It’s less dress rehearsal and more opening night, with real jitters and real crowds and a real podium at the end. Real winners and losers. A real opportunity to test tactics, too, and to make needed adjustments after failure.
E3 Saxo Classic is known as the mini Flanders and, nine days out from the real thing, it’s as important a mental and tactical tuneup as it is a physical one. Even more so for the likes of Tadej Pogačar, who finished third of the front three on Friday behind E3 winner Wout van Aert and second-place Mathieu van der Poel. Mistakes were made in Pogačar’s race day, energy was used when it didn’t need to be. If he wants to win Flanders then he can’t make them again.
“No such mistakes next Sunday,” as he said himself.
So where did he go wrong?
The leadup to the Taaienberg was less than ideal. The cobbled climb came with nearly 80 kilometers to go, but that doesn’t mean it isn’t crucial.
“It was a bit hectic with the positioning,” Pogačar said afterwards. “I don’t do these races as often, I have to get used to it. I was not in the best position, I was close to the front but not where I was supposed to be, so I lost a little bit of energy.”
Van der Poel, the most aggressive of the final trio, perhaps emboldened by winning the most recent monument and more willing to take a few chances, or simply as an homage to Mr. Taaienberg himself, Tom Boonen, chose that point as the first to rip the race in two. He entered the uphill cobbled section at the lead of the peloton, put his head down, and pulled clear. By the top, only Van Aert sat on his wheel.
Where was Pogačar? About 25 wheels back. Not terrible positioning, by Grand Tour standards. Awful positioning by classics standards. Before the group even hit the climb Pogačar was behind a small split, and he had to make up ground all the way up the Taaienberg. According to Strava, he went up the climb 6 seconds slower than Van Aert and Van der Poel, weaving through other riders. He started ~25th and came over the top ~8th. That’s a lot of energy.
Van Aert and Van der Poel came over the top with a slender but significant lead. They rolled a few turns and slowly, Pogačar dragged a large group across. The Slovenian’s effort lasted almost twice as long as that of Van der Poel and Van Aert. Just over two minutes on the climb, then two more minutes pulling everything back together.
Where a stage of Catalunya has one or two key moments, usually predictably placed, E3 has a dozen. Flanders has two dozen. Some we can’t even see on television; you hear about them after, when riders gaze back at their day and, with the benefit of hindsight, pinpoint where and how things went sideways.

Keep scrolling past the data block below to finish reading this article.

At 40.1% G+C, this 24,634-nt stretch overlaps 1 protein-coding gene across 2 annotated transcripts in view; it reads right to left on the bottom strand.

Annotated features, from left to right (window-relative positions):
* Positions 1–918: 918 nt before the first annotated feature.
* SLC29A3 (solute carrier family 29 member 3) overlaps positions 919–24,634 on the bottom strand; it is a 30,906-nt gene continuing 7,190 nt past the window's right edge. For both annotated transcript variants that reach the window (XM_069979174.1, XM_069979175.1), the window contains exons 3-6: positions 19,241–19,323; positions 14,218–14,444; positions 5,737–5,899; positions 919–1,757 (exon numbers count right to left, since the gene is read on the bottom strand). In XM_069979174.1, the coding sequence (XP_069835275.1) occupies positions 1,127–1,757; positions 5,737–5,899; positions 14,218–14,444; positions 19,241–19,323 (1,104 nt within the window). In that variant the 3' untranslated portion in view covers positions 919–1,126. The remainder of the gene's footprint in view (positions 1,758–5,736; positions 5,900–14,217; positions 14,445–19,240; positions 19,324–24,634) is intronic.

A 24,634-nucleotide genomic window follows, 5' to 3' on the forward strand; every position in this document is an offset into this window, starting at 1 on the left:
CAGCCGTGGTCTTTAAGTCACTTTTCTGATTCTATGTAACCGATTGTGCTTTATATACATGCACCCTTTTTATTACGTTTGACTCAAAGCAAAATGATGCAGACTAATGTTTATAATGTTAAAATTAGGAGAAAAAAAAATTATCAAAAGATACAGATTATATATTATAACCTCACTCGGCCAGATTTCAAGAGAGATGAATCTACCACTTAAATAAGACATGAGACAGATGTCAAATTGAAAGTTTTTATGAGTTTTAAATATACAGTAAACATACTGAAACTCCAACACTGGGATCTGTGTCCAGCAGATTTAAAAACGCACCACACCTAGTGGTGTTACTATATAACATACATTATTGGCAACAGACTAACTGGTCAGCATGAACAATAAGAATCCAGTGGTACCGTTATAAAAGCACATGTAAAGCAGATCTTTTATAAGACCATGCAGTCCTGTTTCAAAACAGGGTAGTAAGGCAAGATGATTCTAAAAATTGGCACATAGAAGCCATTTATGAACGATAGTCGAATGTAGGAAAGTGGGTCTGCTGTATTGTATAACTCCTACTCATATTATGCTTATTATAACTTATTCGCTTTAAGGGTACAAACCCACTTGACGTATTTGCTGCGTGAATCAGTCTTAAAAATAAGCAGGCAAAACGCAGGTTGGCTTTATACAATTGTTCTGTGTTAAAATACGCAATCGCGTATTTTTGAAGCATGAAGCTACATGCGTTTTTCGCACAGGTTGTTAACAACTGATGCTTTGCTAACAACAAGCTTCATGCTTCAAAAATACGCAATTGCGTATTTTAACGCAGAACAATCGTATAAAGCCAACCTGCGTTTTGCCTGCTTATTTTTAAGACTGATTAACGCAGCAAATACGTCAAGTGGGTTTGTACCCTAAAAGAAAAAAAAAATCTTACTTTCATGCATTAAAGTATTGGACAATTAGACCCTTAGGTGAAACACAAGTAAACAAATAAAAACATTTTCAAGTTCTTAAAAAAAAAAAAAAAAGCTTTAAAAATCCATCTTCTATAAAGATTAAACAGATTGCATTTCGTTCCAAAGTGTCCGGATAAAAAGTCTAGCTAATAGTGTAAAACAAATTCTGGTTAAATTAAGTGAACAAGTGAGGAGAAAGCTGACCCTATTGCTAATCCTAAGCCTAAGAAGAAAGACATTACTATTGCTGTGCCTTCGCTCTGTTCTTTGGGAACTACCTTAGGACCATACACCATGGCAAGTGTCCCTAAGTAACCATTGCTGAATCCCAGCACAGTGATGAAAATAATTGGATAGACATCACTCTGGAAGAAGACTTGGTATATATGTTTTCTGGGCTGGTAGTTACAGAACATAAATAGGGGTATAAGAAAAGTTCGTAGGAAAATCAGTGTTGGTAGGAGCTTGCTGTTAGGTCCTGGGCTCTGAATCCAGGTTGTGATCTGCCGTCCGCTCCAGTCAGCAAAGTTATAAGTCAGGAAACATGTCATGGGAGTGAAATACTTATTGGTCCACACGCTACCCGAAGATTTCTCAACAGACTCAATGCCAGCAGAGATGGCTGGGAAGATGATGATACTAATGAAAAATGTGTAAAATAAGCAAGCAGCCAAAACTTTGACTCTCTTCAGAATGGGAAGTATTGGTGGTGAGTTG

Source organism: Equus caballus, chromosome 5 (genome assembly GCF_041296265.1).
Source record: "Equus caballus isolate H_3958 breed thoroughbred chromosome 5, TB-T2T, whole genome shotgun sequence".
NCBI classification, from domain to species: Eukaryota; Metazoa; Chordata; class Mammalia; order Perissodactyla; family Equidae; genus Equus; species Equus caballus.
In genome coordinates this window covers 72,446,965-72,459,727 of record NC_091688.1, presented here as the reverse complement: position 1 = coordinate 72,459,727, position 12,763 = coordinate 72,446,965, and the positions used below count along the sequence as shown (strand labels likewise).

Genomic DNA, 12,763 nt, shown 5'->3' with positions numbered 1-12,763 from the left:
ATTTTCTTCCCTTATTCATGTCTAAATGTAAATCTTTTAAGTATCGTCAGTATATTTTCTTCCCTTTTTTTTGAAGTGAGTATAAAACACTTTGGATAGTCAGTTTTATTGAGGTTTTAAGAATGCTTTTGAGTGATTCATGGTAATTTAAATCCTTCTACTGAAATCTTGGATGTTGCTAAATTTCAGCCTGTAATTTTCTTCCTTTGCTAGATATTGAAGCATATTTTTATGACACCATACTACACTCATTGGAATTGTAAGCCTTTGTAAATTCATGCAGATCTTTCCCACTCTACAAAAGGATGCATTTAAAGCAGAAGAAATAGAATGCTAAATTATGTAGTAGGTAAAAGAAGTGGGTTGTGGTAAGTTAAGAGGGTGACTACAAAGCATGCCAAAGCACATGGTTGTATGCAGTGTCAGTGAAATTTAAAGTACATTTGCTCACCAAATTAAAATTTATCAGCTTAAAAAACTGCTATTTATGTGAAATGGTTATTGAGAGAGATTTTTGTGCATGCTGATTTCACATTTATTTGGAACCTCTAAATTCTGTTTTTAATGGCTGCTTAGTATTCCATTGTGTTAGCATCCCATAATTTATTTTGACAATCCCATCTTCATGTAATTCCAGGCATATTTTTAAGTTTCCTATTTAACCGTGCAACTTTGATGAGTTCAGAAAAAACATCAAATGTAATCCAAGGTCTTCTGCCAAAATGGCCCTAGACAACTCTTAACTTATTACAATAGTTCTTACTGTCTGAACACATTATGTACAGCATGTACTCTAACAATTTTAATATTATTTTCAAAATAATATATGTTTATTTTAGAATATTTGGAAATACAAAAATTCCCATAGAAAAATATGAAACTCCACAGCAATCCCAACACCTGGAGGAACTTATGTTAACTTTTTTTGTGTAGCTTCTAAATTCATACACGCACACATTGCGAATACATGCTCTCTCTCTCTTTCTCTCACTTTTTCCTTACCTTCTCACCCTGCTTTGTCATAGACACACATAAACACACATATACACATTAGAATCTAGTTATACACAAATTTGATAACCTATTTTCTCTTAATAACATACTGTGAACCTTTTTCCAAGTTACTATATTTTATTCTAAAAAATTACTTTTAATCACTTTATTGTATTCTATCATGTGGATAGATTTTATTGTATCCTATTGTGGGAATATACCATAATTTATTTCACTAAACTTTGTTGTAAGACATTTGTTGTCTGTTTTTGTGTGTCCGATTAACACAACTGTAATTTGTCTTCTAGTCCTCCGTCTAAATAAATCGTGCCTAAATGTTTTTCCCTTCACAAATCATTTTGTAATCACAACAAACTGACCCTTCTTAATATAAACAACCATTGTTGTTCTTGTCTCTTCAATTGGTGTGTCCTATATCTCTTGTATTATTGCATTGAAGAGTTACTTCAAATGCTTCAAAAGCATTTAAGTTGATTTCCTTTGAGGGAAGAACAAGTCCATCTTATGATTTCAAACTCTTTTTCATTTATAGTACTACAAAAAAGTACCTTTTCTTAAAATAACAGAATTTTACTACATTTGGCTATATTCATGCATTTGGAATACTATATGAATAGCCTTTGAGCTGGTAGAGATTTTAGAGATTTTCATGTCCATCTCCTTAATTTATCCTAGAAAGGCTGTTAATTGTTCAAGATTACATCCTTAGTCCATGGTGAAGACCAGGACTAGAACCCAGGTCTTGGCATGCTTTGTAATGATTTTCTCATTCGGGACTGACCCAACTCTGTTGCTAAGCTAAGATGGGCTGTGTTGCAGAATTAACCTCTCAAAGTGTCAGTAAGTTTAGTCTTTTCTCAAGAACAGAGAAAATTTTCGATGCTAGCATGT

Clearly, Pogačar’s Taaienberg effort wasn’t enough to take him out of contention completely. For many riders, it would have been. But he was still able to make all the decisive splits in the next 70km, from the slow-motion gaps that formed on the Boigneberg at 68 km to go to the final passes up the Paterberg and Kwaremont.
The problem for Pogacar was that he needed to attack. The finale of E3 is flat; other than the slim chance of playing van der Poel and Van Aert against each other, he was doomed to third place. He will run into the same problem in April, given Flanders’ 13 km of flat into Oudenaarde. At E3, his opportunities were limited and his legs, perhaps due to the Taaienberg efforts, weren’t good enough to go free.
In terms of terrain, his strengths versus the other two are greatest the steeper and longer the climb. The Oude Kwaremont was a good one, and he briefly removed Van Aert from the trio there. Karnemelkbeekstraat, peaking an 18%, was an opportunity. He didn’t use it. The Tiegemberg, a paved climb 20km from the finish, was the last shot. Pogačar didn’t really try on any of them. He looked slightly cooked.
Can the difference between solo victory and third place be found in the enormous effort he had to put in over the top of the Taaienberg? It’s never that simple. For a rider of his caliber, there is some room for error at a race like E3. You could argue he got away with it on Friday, making the final move despite himself.
There is no room for error at Flanders. He had good legs, he said. But there was one mistake; one he can’t make again if he wants to win next Sunday.
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